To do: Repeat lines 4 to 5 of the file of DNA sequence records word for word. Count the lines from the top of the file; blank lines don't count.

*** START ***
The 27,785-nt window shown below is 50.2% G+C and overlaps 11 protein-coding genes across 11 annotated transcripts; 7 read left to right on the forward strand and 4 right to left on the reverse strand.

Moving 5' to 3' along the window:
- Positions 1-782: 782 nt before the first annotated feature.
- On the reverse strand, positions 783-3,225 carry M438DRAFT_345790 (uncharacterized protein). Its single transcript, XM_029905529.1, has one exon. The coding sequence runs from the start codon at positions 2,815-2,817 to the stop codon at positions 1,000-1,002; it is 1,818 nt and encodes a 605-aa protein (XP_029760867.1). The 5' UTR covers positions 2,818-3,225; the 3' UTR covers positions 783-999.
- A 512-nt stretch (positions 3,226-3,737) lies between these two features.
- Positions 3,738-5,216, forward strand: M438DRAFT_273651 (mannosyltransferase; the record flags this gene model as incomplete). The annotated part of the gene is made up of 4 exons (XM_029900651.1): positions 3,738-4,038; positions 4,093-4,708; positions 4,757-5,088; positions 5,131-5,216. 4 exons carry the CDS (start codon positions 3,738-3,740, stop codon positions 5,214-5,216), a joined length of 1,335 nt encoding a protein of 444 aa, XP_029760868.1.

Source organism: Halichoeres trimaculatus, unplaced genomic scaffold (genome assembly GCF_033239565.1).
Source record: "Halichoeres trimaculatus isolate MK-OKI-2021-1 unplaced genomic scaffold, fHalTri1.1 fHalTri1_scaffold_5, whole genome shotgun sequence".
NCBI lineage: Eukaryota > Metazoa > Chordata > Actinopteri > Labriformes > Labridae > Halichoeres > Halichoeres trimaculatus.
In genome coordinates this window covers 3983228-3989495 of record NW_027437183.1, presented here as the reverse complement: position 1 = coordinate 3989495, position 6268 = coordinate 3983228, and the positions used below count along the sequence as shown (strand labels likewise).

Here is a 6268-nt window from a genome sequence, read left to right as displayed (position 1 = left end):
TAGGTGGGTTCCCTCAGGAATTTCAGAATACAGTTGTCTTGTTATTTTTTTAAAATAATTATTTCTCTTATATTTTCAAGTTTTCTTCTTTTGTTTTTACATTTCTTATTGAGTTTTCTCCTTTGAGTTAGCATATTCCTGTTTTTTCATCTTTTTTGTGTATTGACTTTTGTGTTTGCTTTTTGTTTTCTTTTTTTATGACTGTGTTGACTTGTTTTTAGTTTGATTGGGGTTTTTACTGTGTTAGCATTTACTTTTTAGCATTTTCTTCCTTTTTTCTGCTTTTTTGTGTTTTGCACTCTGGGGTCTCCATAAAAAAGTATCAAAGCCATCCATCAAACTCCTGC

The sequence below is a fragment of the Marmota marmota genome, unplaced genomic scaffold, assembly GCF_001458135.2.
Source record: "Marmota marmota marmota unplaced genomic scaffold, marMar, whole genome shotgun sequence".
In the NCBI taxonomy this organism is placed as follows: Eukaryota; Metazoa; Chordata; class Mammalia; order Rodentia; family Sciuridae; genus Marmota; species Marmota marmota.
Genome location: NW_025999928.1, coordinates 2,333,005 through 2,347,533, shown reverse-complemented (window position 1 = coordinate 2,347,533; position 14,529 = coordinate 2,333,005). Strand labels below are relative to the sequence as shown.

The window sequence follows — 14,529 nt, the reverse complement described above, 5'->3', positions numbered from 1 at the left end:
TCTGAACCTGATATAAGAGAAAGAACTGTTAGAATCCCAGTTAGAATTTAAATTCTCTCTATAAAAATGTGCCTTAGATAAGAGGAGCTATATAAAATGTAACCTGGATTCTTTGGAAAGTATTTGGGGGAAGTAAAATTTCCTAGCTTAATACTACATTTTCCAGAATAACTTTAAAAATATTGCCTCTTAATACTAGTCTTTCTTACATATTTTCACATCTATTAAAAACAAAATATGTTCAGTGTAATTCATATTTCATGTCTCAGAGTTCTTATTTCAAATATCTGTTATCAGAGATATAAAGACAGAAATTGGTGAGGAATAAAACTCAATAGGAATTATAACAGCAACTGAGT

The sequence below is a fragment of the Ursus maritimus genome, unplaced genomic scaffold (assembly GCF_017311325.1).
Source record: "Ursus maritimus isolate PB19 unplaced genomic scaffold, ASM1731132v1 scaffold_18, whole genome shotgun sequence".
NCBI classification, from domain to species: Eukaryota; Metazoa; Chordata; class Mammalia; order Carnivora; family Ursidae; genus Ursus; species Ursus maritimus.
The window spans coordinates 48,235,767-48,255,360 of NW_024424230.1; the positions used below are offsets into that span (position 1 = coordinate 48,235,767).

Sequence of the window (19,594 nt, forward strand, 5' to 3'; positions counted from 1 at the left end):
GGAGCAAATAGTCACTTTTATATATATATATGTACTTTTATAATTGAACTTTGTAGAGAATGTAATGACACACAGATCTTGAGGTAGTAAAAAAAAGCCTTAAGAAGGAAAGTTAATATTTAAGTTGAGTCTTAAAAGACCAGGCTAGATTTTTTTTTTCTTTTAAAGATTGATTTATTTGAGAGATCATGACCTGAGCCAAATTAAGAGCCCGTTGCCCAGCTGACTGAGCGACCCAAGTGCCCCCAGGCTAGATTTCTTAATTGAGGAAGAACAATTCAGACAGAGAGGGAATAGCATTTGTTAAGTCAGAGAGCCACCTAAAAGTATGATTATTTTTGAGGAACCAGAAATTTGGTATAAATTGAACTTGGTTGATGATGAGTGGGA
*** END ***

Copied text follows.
- On the reverse strand, positions 783-3,225 carry M438DRAFT_345790 (uncharacterized protein). Its single transcript, XM_029905529.1, has one exon. The coding sequence runs from the start codon at positions 2,815-2,817 to the stop codon at positions 1,000-1,002; it is 1,818 nt and encodes a 605-aa protein (XP_029760867.1). The 5' UTR covers positions 2,818-3,225; the 3' UTR covers positions 783-999.
- A 512-nt stretch (positions 3,226-3,737) lies between these two features.